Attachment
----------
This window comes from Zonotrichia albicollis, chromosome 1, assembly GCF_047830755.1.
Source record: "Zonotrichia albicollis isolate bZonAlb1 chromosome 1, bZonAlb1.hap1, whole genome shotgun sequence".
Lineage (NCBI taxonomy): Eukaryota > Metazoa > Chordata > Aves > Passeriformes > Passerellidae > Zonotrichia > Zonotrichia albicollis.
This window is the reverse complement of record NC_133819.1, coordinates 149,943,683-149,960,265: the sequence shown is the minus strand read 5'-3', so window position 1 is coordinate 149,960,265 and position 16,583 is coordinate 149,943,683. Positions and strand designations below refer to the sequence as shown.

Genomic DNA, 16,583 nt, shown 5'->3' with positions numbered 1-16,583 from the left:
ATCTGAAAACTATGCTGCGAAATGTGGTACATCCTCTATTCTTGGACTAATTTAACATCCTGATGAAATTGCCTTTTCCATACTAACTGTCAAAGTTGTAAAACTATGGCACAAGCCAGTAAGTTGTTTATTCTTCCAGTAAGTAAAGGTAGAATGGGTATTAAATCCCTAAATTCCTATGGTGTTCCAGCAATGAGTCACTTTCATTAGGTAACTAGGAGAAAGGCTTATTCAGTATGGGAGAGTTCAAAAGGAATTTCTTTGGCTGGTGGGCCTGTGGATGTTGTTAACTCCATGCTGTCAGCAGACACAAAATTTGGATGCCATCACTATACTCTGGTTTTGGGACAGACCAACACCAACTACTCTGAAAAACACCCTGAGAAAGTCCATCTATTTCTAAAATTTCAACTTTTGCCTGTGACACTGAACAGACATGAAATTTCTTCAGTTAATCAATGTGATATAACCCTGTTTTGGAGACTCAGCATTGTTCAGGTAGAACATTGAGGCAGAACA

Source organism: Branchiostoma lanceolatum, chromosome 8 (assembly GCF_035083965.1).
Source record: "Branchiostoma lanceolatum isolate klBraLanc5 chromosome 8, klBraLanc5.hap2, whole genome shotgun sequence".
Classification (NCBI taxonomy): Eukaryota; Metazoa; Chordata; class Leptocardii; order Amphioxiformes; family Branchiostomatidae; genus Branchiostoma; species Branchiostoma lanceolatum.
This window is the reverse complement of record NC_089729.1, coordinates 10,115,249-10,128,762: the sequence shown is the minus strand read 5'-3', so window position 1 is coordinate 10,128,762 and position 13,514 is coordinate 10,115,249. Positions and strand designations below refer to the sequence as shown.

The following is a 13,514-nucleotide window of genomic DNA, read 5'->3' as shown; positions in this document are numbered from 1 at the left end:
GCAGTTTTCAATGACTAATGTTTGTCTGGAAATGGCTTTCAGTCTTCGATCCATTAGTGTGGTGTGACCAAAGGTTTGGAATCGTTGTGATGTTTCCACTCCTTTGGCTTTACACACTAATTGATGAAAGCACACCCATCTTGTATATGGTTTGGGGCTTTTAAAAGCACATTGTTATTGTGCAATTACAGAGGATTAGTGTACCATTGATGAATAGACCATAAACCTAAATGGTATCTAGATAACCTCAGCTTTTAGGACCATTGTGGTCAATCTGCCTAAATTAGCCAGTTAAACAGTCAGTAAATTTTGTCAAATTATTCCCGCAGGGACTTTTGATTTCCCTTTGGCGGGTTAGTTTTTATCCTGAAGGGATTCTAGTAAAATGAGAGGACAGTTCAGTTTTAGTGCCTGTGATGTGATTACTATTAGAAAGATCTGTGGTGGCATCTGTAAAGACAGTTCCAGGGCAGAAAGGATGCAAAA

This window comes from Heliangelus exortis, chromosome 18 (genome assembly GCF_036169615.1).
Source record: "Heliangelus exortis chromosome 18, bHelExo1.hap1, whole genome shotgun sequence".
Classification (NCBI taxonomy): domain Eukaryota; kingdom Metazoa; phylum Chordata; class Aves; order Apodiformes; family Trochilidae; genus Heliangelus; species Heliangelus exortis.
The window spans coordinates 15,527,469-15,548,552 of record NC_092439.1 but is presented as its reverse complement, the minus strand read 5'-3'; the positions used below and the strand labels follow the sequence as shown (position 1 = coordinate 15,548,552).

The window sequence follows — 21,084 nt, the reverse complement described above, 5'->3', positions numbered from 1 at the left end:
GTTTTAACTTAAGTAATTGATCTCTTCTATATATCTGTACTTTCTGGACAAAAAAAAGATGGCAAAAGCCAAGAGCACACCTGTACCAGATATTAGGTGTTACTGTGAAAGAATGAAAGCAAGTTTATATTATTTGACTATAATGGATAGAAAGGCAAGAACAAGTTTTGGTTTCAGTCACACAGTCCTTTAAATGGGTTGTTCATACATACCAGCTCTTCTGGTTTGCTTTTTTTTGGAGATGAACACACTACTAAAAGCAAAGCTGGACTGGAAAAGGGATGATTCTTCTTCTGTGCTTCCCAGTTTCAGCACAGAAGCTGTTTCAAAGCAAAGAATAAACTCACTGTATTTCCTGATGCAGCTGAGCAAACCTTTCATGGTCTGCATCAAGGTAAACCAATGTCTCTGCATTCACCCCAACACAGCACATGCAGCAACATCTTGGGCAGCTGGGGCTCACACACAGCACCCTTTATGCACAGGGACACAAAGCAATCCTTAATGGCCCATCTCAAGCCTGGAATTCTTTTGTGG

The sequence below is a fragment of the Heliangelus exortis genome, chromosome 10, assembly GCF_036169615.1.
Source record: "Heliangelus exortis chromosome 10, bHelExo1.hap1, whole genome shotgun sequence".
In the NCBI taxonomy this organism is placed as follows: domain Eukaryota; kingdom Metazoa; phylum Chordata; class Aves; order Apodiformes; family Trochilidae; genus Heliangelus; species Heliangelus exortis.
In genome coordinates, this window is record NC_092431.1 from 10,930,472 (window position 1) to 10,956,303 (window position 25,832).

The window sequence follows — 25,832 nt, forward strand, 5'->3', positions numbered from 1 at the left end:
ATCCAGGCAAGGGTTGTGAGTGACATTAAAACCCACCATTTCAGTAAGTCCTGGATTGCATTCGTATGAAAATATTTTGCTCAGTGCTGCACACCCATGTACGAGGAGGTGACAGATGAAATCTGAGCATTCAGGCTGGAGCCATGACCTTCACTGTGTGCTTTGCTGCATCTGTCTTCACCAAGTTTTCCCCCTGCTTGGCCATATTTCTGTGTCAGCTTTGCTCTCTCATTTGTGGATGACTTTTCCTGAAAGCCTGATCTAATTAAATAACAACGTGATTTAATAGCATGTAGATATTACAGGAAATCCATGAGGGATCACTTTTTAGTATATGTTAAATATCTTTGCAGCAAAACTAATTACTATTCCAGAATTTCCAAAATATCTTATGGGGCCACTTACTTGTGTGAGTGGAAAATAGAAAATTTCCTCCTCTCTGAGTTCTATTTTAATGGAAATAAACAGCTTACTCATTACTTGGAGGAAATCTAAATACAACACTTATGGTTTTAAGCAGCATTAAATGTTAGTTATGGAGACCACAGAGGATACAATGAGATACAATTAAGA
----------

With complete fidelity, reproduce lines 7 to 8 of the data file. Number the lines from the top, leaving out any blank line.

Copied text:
Source organism: Branchiostoma lanceolatum, chromosome 8 (assembly GCF_035083965.1).
Source record: "Branchiostoma lanceolatum isolate klBraLanc5 chromosome 8, klBraLanc5.hap2, whole genome shotgun sequence".